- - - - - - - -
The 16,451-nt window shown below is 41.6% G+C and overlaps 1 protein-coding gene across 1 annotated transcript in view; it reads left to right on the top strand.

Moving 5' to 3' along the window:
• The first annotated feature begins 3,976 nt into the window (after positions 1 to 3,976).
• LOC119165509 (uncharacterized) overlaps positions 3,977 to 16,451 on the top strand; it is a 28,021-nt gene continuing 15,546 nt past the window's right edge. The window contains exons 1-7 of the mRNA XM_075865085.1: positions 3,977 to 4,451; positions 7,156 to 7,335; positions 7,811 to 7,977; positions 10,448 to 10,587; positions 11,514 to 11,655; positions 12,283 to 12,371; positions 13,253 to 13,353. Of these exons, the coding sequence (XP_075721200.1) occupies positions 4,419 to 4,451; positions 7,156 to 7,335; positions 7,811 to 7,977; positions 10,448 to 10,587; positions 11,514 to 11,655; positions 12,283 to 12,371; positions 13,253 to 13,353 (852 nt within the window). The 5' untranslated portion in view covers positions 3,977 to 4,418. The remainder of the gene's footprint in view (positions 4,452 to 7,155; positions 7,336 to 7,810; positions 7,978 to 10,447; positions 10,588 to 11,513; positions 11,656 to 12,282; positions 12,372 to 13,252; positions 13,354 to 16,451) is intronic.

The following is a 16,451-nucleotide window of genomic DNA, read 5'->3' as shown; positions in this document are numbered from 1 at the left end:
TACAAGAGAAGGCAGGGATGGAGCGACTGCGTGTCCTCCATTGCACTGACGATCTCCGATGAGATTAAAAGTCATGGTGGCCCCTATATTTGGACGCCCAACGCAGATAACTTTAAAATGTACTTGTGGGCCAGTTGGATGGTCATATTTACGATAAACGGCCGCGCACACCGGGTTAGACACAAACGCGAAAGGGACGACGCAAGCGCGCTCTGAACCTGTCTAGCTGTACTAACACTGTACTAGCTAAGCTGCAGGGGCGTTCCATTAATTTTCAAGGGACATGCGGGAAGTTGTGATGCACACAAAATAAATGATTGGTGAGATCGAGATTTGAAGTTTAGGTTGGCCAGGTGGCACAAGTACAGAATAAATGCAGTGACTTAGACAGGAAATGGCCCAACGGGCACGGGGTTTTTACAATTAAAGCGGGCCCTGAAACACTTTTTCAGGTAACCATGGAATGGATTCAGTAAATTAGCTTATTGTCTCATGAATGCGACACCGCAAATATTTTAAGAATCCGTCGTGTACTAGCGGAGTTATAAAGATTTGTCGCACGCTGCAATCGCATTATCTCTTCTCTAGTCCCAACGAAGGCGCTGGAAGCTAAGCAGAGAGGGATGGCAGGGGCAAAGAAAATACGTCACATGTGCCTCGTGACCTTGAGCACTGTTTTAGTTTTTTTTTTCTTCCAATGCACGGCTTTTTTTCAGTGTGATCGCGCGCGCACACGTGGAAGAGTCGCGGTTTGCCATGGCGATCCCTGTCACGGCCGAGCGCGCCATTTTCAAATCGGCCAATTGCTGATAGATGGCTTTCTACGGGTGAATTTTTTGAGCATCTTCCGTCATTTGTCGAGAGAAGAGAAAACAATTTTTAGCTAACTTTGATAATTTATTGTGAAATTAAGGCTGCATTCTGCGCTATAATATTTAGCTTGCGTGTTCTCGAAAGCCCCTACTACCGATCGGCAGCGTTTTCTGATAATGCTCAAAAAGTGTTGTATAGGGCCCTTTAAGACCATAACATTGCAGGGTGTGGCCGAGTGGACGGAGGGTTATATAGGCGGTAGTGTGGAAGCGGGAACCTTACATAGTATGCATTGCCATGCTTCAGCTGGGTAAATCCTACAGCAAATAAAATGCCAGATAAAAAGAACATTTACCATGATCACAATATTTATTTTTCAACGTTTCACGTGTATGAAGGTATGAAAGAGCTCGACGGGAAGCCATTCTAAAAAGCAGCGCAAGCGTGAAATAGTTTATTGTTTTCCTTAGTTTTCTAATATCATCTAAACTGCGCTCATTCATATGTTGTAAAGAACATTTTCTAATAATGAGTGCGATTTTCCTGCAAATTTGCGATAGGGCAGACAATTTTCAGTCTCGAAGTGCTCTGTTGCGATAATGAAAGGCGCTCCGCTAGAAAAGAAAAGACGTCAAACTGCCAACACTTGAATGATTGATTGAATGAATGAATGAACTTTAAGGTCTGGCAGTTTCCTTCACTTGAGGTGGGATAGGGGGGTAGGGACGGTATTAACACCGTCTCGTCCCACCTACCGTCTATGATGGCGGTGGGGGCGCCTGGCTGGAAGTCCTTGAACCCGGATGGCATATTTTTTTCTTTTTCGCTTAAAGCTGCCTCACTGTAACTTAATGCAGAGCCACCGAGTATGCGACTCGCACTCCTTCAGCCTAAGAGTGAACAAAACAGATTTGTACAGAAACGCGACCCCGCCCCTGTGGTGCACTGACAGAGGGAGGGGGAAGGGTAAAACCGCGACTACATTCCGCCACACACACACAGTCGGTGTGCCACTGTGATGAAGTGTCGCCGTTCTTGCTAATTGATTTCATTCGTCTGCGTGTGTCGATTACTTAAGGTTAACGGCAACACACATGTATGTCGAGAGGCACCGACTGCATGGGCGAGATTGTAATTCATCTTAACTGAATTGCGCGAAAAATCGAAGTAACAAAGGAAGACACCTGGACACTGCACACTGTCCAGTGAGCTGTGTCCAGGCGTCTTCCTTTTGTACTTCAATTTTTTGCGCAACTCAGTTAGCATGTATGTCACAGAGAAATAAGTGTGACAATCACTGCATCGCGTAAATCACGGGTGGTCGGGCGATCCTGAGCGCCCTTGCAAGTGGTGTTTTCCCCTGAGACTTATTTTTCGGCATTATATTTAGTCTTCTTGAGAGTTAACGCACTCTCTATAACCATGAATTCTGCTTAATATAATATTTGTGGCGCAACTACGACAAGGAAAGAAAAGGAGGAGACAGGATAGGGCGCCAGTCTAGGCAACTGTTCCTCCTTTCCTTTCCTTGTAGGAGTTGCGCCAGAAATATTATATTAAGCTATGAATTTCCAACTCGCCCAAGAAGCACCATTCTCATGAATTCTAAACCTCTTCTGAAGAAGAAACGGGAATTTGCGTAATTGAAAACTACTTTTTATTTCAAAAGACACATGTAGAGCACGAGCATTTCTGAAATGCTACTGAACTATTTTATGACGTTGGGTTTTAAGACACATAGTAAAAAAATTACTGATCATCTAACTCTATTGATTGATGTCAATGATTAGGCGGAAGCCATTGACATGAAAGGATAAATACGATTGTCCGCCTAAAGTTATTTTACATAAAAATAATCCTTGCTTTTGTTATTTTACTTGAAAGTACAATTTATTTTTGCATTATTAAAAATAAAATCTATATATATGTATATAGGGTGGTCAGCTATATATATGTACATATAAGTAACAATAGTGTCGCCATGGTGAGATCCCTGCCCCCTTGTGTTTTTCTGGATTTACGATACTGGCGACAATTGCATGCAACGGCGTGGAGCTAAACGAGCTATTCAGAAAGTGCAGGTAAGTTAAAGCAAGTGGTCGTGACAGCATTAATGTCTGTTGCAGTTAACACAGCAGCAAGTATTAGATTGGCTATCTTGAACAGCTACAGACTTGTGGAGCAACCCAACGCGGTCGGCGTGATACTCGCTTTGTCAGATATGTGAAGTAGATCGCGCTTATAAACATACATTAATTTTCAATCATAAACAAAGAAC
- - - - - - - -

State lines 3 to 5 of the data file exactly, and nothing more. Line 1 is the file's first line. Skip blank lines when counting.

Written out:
• The first annotated feature begins 3,976 nt into the window (after positions 1 to 3,976).
• LOC119165509 (uncharacterized) overlaps positions 3,977 to 16,451 on the top strand; it is a 28,021-nt gene continuing 15,546 nt past the window's right edge. The window contains exons 1-7 of the mRNA XM_075865085.1: positions 3,977 to 4,451; positions 7,156 to 7,335; positions 7,811 to 7,977; positions 10,448 to 10,587; positions 11,514 to 11,655; positions 12,283 to 12,371; positions 13,253 to 13,353. Of these exons, the coding sequence (XP_075721200.1) occupies positions 4,419 to 4,451; positions 7,156 to 7,335; positions 7,811 to 7,977; positions 10,448 to 10,587; positions 11,514 to 11,655; positions 12,283 to 12,371; positions 13,253 to 13,353 (852 nt within the window). The 5' untranslated portion in view covers positions 3,977 to 4,418. The remainder of the gene's footprint in view (positions 4,452 to 7,155; positions 7,336 to 7,810; positions 7,978 to 10,447; positions 10,588 to 11,513; positions 11,656 to 12,282; positions 12,372 to 13,252; positions 13,354 to 16,451) is intronic.

The following is a 16,451-nucleotide window of genomic DNA, read 5'->3' as shown; positions in this document are numbered from 1 at the left end: